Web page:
7. What tips do you have for visiting a country where being gay is actively frowned upon by locals?

You always need to be discerning of the situation no matter where you are, even in “safe” countries, so use your common sense. My Burmese friend said this: don’t kiss a drag queen in the street.

 

8. You wrote quite a controversial piece about homosexuality in Russia. Do you still stand by what you wrote?

I assume you mean this piece – it was controversial? I found Russia to be disappointing in general. As much as I had learned about the country in that time, the shock of being directly exposed to someone’s strong homo- and xenophobia was really jarring, and was one of a number of negative experiences that coloured my impression. I wrote the article because at the time of the incident I felt I didn’t have a voice, and it was a genuine expression of my feelings, so I stand by it.

 

Joshua in HK
Presiding over Hong Kong.

 

9. Tell us one thing about you that would surprise people.

I have grapheme-colour synaesthesia – basically it’s a neurological phenomenon where two separate senses get tied up together – for me I associate letters and numbers with specific colours, even with the Russian and Greek alphabets.

 

10. Men of which nationality make you swoon the most?

I don’t think you can generalise, but I go weak for Latin and Middle-Eastern men. And Canadian guys have nice beards.

 

11. What chat up line works the best on you?

Chat-up lines usually make me cringe – a smile and eye contact will get you a lot further.

 

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12. If you could make a cocktail, what would be in it and what would you name it?

I’m not a big cocktail drinker, but if I made one it would involve ginger beer, golden rum and crushed pineapple, and call it a Bermuda Triangle or something of that ilk.

 

13. Take the name of your first pet and the first street you lived on. That’s your drag queen name. What is it?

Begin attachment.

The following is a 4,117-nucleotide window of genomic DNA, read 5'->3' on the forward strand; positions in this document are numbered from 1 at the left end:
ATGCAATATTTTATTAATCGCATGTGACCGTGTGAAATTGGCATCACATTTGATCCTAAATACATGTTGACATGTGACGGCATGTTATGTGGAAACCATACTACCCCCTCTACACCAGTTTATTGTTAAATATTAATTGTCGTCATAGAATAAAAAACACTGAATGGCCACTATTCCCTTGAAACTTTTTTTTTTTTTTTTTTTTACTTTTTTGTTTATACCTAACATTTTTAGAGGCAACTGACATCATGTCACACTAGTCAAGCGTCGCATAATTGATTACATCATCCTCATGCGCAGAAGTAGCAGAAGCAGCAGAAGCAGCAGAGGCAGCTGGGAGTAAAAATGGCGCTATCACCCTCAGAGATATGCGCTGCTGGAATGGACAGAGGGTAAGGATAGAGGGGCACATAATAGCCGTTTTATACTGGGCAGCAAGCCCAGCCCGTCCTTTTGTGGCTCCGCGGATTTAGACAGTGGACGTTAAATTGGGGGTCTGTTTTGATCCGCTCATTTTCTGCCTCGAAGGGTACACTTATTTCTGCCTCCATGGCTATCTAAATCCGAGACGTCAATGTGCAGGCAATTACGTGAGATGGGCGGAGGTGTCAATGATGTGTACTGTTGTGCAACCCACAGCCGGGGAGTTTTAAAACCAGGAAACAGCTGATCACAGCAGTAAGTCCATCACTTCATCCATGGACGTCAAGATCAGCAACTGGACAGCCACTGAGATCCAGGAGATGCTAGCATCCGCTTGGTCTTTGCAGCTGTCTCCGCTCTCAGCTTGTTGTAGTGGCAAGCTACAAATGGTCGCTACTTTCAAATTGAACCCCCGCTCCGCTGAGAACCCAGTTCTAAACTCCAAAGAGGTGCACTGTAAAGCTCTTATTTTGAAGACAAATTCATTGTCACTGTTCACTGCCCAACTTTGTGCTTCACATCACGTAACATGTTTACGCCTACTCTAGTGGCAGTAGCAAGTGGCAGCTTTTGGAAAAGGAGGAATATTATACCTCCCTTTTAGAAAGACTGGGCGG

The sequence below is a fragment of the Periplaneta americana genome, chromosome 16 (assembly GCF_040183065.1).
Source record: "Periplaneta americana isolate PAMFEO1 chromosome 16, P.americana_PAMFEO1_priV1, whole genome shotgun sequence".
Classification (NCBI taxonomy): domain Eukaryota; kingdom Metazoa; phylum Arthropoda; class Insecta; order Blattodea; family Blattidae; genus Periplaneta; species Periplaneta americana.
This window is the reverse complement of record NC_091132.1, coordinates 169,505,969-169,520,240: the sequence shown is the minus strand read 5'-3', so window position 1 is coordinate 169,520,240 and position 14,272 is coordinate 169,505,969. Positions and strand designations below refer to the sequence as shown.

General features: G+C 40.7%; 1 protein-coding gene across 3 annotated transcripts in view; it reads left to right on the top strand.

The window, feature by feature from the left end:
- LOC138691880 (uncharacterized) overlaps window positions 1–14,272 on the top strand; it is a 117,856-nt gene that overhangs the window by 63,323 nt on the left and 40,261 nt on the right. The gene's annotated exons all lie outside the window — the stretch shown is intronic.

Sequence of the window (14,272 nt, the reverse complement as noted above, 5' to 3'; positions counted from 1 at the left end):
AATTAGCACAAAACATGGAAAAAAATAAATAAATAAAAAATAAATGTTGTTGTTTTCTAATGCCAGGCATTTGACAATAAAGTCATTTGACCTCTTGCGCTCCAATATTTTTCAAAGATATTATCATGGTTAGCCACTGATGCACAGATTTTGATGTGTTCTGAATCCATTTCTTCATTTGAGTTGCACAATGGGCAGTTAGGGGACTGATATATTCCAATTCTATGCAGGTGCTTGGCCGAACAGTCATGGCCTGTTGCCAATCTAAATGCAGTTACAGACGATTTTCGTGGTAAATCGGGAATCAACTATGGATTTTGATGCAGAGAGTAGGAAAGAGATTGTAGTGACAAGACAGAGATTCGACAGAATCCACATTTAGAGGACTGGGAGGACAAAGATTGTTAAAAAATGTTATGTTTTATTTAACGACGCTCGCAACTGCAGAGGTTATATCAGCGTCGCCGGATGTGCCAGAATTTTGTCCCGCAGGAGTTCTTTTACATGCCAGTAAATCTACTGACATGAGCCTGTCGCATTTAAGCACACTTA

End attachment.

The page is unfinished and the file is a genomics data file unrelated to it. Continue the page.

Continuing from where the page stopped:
Daisy Maxwelton: socialite, philanthropist and purveyor of fine scandal.

 

14. If you could move to any city in the world, where would you move to and why?

Right now I’m trying to move to Calgary in Canada; there are plenty of job opportunities in environmental science and engineering, there is amazing scenery nearby, and I’ve always found Canadians to be some of the friendliest people I’ve met. Plus they have gay rodeo! I also wouldn’t turn down Rio de Janeiro.

 

15. Finally, tell us about your upcoming travel plans!

My travel plans are a little up in the air but right now I’m working the Australian bush, and in a few weeks will be flying back to Europe with a long transit to see Dubai. I have one day back in Scotland then I think I’ll be heading to Athens to attend the TBEX travel conference there. Other than that nothing is planned, although I want to return to Iceland and Germany this winter, and hopefully emigrate. Next summer I’ll spend some time in the Canadian Rockies, no matter where I end up working.

 

Thanks for that, Joshua! If you’d like to stay up-to-date with Joshua and his travels around the globe, you can check out his blog, and make sure you’re following @GI_Joshi on Twitter, and @engineerontheroad on Instagram.